By Ian C Smith:
On Saturday mornings in post-war London he thrills to the idea of escape. For sixpence he sees a hero, dressed more like a movie star than a cowboy, elude a dull-witted gang, sidling from a spot tighter than his belt and boots, while the juvenile audience, escaped from grey boredom, jeers hoarsely.
Freedom: scheming prisoner motivation, the door left unlocked, exit road snaking away to the hills, or shaking off hounds by crossing streams, or the fairground life, always moving on, appeals, his hourglass almost done, parents edging closer to learning of his shoplifting, their emigration to Australia offering him an escape tunnel.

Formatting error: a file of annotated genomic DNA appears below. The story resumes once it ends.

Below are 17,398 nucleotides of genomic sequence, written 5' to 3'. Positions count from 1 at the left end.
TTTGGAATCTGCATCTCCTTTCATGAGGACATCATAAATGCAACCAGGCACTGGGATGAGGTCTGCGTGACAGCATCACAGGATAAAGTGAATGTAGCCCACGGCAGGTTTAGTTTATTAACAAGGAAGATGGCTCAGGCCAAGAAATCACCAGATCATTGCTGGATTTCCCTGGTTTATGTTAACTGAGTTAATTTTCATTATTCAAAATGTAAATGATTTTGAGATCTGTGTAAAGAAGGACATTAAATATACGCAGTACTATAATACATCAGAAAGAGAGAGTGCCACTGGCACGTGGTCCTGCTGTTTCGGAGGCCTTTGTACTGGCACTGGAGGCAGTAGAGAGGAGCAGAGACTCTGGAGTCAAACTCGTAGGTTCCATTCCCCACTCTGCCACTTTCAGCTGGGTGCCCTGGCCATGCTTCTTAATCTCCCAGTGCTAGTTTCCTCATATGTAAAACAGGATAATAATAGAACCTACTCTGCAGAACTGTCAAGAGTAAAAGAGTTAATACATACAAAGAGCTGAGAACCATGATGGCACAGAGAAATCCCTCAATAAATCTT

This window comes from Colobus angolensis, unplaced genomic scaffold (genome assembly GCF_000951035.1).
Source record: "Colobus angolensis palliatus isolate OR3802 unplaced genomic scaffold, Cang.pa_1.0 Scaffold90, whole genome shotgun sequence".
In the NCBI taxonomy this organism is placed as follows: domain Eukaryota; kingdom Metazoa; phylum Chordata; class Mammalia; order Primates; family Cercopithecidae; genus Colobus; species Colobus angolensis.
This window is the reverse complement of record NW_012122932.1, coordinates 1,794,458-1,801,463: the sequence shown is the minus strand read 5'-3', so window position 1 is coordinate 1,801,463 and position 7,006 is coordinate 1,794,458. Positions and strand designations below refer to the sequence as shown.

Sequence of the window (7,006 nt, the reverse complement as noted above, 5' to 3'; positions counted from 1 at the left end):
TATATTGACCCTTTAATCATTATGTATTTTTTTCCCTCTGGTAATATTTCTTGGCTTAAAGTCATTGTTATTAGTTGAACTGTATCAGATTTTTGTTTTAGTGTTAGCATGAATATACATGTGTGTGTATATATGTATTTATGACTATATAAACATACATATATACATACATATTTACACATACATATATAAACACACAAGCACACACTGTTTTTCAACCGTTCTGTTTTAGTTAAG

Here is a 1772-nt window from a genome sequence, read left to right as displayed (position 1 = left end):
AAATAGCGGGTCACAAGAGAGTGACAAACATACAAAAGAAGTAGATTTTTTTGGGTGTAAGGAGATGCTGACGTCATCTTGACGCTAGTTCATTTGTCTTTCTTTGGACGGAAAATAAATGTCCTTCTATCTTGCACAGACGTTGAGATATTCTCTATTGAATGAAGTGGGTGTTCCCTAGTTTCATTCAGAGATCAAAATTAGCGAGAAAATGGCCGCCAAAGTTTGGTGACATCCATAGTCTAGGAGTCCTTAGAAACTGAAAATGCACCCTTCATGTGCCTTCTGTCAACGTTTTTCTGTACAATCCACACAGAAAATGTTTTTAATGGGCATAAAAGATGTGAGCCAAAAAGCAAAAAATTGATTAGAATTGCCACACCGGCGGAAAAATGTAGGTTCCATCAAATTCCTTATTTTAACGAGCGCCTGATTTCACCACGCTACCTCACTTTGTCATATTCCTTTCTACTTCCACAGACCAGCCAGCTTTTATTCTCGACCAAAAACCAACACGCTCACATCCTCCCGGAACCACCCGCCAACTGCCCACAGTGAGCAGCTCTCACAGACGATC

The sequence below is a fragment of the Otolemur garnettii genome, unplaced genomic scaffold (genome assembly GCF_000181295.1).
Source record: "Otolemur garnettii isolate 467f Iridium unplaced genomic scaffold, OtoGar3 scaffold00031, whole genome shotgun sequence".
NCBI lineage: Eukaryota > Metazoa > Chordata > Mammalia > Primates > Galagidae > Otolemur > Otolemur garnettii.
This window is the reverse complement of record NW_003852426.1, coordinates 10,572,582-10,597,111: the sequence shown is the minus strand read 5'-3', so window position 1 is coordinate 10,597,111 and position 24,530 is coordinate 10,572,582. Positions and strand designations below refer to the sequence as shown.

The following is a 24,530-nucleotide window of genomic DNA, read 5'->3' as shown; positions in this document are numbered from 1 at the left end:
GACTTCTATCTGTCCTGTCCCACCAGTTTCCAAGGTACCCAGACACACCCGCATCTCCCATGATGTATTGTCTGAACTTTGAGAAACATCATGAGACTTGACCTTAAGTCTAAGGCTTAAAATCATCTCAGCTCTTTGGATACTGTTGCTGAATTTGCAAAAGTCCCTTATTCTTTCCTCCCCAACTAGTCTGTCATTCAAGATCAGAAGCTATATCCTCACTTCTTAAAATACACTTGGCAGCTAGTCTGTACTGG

Vanished people intrigue: a car stranded under a tree, keys no longer swaying, silence, the stars, restless wind, the only witnesses; fresh starts, no difficult goodbyes, off to find Utopias gloved in dreams. Isolated Australians’ penchant for flying overseas triggers his idealised self as a secretive drifter who makes unscheduled stops.
Travelling light to New Zealand where the South Pacific, Tahiti, await, island hopping the Dateline, splendour beckoning beyond dock lights, then hitch-hiked highways, youth hostels somewhere in America, this yearning for other lives, his homing instinct, exempts him from worn out love, income addiction, the fetid weight of a wasted life.
About the author:
Ian C Smith’s work has appeared in, Antipodes, Australian Book Review, Australian Poetry Journal, Critical Survey, Prole, The Stony Thursday Book, & Two-Thirds North. His seventh book is wonder sadness madness joy, Ginninderra (Port Adelaide). He writes in the Gippsland Lakes area of Victoria, and on Flinders Island, Tasmania.